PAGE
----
“When the Guardian is safely recovered by the U.S. Navy, the U.S. government will continue to work with the Republic of Philippines government to assess the extent of the damage to the reef and the surrounding marine environment caused by the grounding. The Republic of the Philippines government was promptly informed of the incident and is being updated regularly by U.S. officials,” declared by the US Seventh Fleet statement.

All U.S. ships cautioned

The January 17 (Manila time) grounding of U.S Guardian at the Tubbataha reef prompted the US government to advise all its ship to “operate with caution” when using a digital or electronic charts.

It was learned that the stranded ship used a digital chart in navigating Philippines which apparently misplaced the location of a reef by about eight nautical miles, and may have been the big factor when the ship drove into the reef around 2:25 a.m. on Jan. 17.

The reef is about 80 miles east-southeast of Palawan Island in the western portion of the Philippine archipelago. The entire 79 sailors were taken off the ship unhurt.

The ship was at Olongapo City in Subic Bay, and was en route to Indonesia when she struck the reef, according to the Navy. The Guardian which entered service between 1987 and 1994 is home-ported at Sasebo, Japan.

Lt. Cmdr. Mark Rice, commander of the ship, who first reported to the ship only on October 2011, said the 14-ship minesweeper fleet generally toils in obscurity become the focus of major refurbishment and modernization efforts with the delay of planned replacements, renewed concerns about anti-mine capabilities, and a surge deployment to the Persian Gulf.

Guardian is one of four ships forward-deployed to Japan and is assigned to Mine Countermeasures Squadron 7. Four other mine countermeasures ships are home ported at Bahrain, where four San Diego-based ships also are operating. Two others remain at San Diego, home base for the mine force.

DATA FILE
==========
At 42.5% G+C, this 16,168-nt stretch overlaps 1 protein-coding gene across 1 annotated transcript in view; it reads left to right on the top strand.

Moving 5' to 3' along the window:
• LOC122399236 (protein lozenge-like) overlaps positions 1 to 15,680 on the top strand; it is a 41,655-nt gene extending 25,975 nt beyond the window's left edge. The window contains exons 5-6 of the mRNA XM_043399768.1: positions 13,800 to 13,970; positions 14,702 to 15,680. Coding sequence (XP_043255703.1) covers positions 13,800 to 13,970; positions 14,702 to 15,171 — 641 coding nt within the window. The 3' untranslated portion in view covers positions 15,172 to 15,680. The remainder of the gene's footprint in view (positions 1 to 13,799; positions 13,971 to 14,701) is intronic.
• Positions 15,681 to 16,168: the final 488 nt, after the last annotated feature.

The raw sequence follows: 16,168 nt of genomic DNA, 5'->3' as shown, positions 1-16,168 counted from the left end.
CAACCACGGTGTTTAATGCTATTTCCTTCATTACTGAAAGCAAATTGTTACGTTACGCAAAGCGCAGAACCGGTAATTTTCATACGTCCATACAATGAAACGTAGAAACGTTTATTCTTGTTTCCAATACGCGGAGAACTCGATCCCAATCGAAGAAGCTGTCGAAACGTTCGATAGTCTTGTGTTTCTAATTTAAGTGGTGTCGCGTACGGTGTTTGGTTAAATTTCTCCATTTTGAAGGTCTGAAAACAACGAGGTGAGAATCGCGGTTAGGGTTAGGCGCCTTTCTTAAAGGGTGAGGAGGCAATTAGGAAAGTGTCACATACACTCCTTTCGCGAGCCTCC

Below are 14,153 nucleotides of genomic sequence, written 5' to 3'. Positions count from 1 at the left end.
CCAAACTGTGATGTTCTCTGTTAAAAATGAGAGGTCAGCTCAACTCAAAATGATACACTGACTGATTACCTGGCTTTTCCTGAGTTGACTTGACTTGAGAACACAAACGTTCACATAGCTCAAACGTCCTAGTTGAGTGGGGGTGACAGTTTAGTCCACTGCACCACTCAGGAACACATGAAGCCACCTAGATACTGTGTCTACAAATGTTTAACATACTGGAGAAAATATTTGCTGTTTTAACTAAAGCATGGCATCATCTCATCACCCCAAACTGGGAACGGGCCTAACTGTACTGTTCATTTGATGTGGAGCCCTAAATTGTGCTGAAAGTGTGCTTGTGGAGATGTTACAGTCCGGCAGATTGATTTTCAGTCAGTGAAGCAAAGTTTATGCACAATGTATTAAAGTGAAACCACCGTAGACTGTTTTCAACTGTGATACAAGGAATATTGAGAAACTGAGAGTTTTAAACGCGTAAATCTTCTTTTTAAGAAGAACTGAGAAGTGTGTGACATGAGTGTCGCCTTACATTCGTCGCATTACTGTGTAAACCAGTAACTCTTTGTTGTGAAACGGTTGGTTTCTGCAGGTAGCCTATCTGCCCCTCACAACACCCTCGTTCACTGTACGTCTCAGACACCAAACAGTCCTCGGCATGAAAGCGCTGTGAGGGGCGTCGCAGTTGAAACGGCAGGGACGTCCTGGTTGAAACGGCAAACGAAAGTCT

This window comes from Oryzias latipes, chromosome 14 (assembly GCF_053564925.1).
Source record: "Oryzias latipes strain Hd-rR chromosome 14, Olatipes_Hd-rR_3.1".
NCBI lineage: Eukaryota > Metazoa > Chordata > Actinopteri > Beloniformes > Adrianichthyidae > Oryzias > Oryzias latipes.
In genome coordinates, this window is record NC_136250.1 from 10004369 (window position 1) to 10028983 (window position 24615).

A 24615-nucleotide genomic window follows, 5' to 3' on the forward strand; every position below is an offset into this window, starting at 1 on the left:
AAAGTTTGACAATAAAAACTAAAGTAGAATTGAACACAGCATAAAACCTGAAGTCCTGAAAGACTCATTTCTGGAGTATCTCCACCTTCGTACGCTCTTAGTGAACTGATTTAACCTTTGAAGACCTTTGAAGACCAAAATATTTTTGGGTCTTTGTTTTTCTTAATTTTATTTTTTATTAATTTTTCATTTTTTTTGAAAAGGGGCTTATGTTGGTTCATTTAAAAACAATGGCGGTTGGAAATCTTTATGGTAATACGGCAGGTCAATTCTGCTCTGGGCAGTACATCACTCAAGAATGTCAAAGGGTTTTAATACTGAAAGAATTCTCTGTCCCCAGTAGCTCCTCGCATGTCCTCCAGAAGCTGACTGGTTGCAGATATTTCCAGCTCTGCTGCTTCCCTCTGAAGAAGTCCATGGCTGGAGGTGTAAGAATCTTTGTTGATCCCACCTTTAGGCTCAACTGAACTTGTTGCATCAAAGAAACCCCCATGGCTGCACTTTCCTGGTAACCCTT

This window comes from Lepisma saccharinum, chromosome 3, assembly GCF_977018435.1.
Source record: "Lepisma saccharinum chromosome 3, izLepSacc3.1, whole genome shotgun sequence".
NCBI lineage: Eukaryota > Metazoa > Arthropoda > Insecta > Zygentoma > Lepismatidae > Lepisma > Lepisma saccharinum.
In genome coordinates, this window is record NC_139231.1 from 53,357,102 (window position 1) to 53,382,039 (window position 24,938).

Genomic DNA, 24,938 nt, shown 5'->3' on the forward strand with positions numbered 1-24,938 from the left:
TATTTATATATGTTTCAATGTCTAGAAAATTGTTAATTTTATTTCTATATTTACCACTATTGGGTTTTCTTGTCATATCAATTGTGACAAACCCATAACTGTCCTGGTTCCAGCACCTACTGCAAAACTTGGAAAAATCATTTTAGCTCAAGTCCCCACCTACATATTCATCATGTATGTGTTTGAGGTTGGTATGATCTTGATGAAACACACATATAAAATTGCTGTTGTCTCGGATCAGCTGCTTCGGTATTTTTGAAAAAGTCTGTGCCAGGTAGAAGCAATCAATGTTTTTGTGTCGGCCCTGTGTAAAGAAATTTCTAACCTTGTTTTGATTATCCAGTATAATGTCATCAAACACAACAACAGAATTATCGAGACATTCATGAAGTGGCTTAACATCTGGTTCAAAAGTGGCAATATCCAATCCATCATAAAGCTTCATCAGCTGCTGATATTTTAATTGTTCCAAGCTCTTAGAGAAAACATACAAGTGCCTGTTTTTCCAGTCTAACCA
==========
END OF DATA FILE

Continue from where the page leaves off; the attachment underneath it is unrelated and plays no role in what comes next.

Human error eyed as cause of grounding?

There are reports that sailors committed some mistakes in reading the electronic charts of the ship. They never compared the electronic charts to hard copy which is considered a “standard operating procedures” in navigating the ship.

A memo issued by the National Geospatial-Intelligence Agency (NGA), a largely secret organization headquartered in Springfield,Va., said the ship, and most Navy ships,  uses Digital Nautical Charts (DNC).

The DNC charts come in several versions. “General” and “coastal” versions are used in open areas such as the Sulu Sea, and “approach” and “harbor” versions are used for operating in and around harbors.

The general DNC and hardcopy charts show the reef’s location correctly, NGA said.

Rear Adm. Jonathan White, Oceanographer and Navigator of the Navy, said in the message that preliminary analysis of the error indicates it “resulted from incorrect geographic rectification of satellite imagery used to build” the coastal DNC charts.

“NGA has found no other anomalies, but is currently conducting a comprehensive review of its source data,” White said in the message.

He cautioned Navy ships “to compare coastal DNC charts with general DNC library charts, and not rely on [a] single source for navigation data.

“Commanding officers,” White added, “are directed to report any anomalies immediately to NGA.” The agency expects to complete its review of all coastal DNC charts by Jan. 22, White noted.

A Navy official cautioned that while the digital chart error may have contributed to the incident, an accident investigation is continuing.

“This guidance to the fleet does not presuppose the cause of the USS Guardian grounding,” the official said Jan. 18. “The investigation will look at a number of potential contributing factors.”